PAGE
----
The exploitative nature of the arrangement led artist Laurel Flack to propose “Wages for Facebook” in a 2013 manifesto: “By denying our Facebook time a wage while profiting directly from the data it generates and transforming it into an act of friendship, capital has killed many birds with one stone,” she wrote, getting to the heart of the social-media business model.
Though Flack calls out capitalism here, that representation of exploitation as an “act of friendship” recalls feudal ideology, which treated bonds of servitude as natural expressions of quasi-familial duty. Facebook and other social media sites replace the patriarchal hierarchy of feudalism with the seeming egalitarianism of a hangout session, making themselves the means by which we keep up with our peers, so that if we decide to disengage, we seem to reject not our oppressors, but our communities.
As much as social media companies thrive on the illusion of creating commons, in practice this means delimiting a space where they can harvest the value created without taking responsibility for users’ well-being. They inadequately enforce harassment policies, haphazardly apply content-moderation standards, and rely on further labor from users for policing other users’ violations. This is partly because their business interests directly conflict with the kind of space they promise to provide. As Mike Montiero points out, Twitter won’t ban Donald Trump, despite his violating its terms of service with abusive language, because those same tweets keep the company in the news. Zeynep Tufekci explains how Facebook’s decision to maintain a smaller, cheaper staff led to its using algorithms to accommodate ad buyers (meaning they could choose to target “Jew haters,” for instance, as ProPublica reported). It also saves on paychecks by depending on users to report “inappropriate content,” a practice which results in inconsistent enforcement as well as further abuse when the reporting system is used as a means of harassment and silencing.
Elinor Ostrom, an economist who won a Nobel for her work on commons, outlined eight principles for the successful management of common-pool-resources; among them are, “Define clear group boundaries,” “Ensure that those affected by the rules can participate in modifying the rules,” and “Develop a system, carried out by community members, for monitoring members’ behavior.” Needless to say, social media platforms do not attempt to live up to these principles. They have no interest in limiting the number of users to a clearly defined community, they provide no formal mechanism by which users can shape policy, and, while they do sometimes rely on users to monitor other users’ behavior, there is no system in place to ensure this is done consistently and fairly.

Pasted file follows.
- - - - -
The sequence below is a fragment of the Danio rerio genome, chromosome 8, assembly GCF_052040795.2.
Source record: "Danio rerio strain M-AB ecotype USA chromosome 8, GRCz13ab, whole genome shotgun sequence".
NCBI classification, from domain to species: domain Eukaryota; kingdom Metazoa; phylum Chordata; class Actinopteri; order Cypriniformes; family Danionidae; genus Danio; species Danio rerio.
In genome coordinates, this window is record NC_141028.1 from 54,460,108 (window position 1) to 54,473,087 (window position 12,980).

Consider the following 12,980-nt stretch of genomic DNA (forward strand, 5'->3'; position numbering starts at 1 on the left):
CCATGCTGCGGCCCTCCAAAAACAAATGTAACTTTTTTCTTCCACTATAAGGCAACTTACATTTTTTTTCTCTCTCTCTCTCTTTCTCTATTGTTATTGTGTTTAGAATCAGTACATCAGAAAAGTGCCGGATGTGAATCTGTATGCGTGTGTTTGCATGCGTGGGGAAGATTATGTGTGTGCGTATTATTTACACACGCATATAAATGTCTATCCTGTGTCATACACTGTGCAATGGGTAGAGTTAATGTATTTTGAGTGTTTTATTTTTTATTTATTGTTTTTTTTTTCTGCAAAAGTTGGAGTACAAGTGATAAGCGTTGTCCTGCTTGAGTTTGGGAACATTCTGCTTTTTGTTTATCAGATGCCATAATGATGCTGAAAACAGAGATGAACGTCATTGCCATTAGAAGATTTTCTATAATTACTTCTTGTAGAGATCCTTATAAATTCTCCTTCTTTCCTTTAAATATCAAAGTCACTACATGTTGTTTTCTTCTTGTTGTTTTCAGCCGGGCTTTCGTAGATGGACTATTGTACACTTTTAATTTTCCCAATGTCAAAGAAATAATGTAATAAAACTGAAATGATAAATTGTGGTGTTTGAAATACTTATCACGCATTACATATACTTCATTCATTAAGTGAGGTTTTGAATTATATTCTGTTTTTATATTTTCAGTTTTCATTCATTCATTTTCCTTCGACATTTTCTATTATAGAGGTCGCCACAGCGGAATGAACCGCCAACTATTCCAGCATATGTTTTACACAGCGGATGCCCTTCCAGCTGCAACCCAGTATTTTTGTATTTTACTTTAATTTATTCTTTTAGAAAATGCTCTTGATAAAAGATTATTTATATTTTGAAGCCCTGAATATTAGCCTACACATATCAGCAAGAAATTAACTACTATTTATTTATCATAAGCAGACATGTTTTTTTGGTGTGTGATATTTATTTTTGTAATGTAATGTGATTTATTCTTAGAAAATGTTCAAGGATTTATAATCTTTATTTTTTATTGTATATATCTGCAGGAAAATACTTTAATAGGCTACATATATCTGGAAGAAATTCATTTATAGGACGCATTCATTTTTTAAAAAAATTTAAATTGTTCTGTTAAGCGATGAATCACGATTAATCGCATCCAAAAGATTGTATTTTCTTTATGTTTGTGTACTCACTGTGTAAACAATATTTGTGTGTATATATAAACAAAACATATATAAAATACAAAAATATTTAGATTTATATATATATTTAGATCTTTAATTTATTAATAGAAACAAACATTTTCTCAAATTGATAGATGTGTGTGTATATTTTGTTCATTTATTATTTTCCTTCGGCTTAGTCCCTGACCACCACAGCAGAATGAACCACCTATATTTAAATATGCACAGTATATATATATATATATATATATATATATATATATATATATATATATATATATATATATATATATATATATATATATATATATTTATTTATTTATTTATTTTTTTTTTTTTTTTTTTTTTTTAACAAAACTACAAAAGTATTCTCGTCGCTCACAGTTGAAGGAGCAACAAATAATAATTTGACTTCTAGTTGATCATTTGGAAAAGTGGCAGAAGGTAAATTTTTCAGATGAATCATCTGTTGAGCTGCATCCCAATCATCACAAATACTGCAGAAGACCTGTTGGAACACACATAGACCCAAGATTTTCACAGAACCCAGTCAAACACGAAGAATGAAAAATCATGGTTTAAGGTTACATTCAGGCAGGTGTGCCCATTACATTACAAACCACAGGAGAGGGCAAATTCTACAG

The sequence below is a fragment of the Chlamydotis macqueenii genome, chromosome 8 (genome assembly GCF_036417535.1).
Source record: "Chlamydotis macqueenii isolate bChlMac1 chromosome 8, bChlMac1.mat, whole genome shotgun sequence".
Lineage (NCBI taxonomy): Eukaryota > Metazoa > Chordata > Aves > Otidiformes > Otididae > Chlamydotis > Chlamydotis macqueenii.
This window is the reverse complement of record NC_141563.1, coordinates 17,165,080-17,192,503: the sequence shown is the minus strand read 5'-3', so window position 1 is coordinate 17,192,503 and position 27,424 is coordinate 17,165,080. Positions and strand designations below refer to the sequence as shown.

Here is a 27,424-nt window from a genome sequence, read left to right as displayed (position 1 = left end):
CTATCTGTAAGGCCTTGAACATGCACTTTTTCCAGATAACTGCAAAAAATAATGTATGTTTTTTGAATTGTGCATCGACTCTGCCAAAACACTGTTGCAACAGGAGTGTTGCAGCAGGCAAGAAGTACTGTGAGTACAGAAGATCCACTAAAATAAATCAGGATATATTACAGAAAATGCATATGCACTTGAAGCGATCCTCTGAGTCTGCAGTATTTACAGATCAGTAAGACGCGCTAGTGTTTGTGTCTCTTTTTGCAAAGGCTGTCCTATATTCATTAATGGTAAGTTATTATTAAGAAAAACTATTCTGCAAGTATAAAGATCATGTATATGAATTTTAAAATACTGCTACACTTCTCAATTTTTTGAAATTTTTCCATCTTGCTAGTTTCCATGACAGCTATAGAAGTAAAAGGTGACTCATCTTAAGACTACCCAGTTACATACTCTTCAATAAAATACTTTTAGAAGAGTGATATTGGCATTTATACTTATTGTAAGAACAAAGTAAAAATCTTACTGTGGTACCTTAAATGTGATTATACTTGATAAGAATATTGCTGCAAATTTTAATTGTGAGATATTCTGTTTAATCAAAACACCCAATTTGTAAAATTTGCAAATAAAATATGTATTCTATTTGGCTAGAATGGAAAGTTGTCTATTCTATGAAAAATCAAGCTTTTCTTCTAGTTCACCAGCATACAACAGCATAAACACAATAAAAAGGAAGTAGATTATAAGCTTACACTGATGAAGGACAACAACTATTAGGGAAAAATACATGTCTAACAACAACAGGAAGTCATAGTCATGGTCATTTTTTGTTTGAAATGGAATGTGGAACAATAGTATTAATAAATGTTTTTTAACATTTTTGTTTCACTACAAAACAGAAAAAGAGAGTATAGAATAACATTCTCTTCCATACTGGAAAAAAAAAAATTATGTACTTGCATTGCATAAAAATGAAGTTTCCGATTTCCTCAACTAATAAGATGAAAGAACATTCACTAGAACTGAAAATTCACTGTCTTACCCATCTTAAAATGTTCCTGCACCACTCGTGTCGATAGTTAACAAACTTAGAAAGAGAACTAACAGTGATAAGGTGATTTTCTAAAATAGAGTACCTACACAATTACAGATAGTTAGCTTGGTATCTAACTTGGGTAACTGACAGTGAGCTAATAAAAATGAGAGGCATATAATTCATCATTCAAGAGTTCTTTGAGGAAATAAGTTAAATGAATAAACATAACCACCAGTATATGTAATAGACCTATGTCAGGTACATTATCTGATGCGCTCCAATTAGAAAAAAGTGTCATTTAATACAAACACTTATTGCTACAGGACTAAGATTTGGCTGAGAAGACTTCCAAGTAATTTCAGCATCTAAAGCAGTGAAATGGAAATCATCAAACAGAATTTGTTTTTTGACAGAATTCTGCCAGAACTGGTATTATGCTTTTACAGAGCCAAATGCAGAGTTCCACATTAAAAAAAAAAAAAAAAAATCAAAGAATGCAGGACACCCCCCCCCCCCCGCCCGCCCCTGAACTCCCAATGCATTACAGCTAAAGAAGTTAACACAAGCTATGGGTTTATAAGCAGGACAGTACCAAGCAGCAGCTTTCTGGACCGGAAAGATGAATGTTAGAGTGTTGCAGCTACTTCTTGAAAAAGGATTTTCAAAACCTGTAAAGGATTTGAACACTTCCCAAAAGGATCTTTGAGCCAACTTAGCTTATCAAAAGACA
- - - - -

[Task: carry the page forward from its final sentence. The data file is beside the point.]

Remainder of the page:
This means that life on social media looks more like what Garrett Hardin famously described as the “tragedy of the commons” in a 1968 essay. Using the example of common grazing land, Hardin argued that the commons would always be over-exploited, since each individual, acting rationally, would allow their cattle to graze as much as possible, overtaxing the pasture. As Wall points out, Ostrom challenged the inevitability of Hardin’s vision, calling it a tragedy of the “unmanaged commons” and arguing communities can and do manage shared resources as effectively as private or government owners. But social media platforms don’t accommodate such common management of the spaces they provide; their prerogative dictates the terms of service. This doesn’t lead to an overuse of resources in the classic sense, but it does mean that trolls and unscrupulous advertisers can pollute the conversation, while other users have no meaningful ability to address the system that permits it. Call it the tragedy of the unmoderated comments section.
If the people affected could participate in crafting policies rather than merely implementing them, this would approach an actual commoning of these social spaces, along Ostrom’s lines, and would make the internet work more like the democratic utopia net neutrality advocates evoke.